The internet poses huge threats to children if used improperly, and Senator Catharine Young has announced a package of bills to combat internet predators.
"The Internet has provided sexual predators with a worldwide forum where like-minded pedophiles have formed online communities which openly discuss and provide mutual support for their perverted philosophies and activities in anonymity," Senator Young said. "With increased accessibility and real time communication, this community of predators have become more impudent and explicit in their exploitation of children."
Senator Young’s comprehensive series of measures include:
> Toughen penalties for promoting child prostitution or producing child pornography;
> Crack down on child sexual predators in Internet chat rooms;
> Establish stiff penalties for predators that use computers to commit sex offenses;
> Support training for law enforcement in the area of computer child exploitation;
> Strengthen the sex offender registry; and
> Establish Internet Service Provider Warnings, among many others.
The legislation highlights a number of significant and growing problems related to the spread of child pornography, which is now estimated to be a $2-$3 billion a year enterprise. The possession or distribution of child pornography is illegal under federal law and in all 50 states, but many researchers and law enforcement officials have found these crimes to be increasing at an alarming rate, fueled largely by the rapid growth of Internet use and modern technologies.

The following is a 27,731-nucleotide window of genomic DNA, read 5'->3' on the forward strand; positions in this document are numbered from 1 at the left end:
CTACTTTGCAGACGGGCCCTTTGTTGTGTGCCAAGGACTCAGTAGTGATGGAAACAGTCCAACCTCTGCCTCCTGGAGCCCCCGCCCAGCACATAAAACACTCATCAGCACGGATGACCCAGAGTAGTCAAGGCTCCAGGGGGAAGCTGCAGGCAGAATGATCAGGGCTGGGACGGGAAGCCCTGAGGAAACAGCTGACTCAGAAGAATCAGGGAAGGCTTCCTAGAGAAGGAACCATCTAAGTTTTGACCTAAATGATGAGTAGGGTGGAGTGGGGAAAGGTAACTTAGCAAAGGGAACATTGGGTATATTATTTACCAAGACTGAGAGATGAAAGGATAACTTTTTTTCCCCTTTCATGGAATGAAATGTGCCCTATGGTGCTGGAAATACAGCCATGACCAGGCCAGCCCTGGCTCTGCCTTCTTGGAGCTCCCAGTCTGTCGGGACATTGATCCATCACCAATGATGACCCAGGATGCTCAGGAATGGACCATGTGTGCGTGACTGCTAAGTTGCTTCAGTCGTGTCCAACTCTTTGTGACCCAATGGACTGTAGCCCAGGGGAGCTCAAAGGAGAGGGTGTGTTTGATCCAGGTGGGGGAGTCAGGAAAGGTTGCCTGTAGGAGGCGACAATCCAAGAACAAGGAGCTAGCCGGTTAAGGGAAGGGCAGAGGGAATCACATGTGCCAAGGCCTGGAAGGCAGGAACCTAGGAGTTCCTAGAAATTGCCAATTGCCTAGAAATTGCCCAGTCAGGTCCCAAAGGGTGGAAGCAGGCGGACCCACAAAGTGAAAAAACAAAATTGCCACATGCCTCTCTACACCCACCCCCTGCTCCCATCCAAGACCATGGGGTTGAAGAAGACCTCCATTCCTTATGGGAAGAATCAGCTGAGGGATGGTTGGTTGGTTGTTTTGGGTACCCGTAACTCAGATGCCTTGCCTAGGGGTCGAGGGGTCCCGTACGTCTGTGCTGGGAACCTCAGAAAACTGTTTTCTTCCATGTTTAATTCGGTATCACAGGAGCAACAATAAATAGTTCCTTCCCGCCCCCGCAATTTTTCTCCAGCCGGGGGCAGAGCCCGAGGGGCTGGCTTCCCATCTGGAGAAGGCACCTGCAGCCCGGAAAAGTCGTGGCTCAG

It also highlights the strong link between child pornography possessors and individuals who sexually victimize children. In fact, a recent study found that fifty-five percent of those arrested for child pornography possession have sexually abused or tried to sexually abuse children.
Because of this strong correlation – and because the conviction rate for child pornography possession is nearly 100 percent – the report emphasizes the importance of cracking down on child pornography as a critical part of any overall strategy to keep children safe from sexual offenses.
The Senator’s recommendations come just days after a major international child pornography ring was uncovered involving over 2,360 suspects in 77 countries, and the news that the FBI is now investigating approximately 600 of the suspects in the United States. The report also comes amid a dramatic expansion of networking and video sharing sites such as MySpace.com and YouTube.com, which present additional challenges to parents seeking to monitor their children’s activities on the Internet.
The southern tier has not been immune to such incidents. Two years ago, a 55-year-old man abused a 9-year-old girl and broadcast it live over the Internet from Jamestown. While the predator was molesting the child, Internet viewers sent instant messages offering encouragement and suggestions of abuse.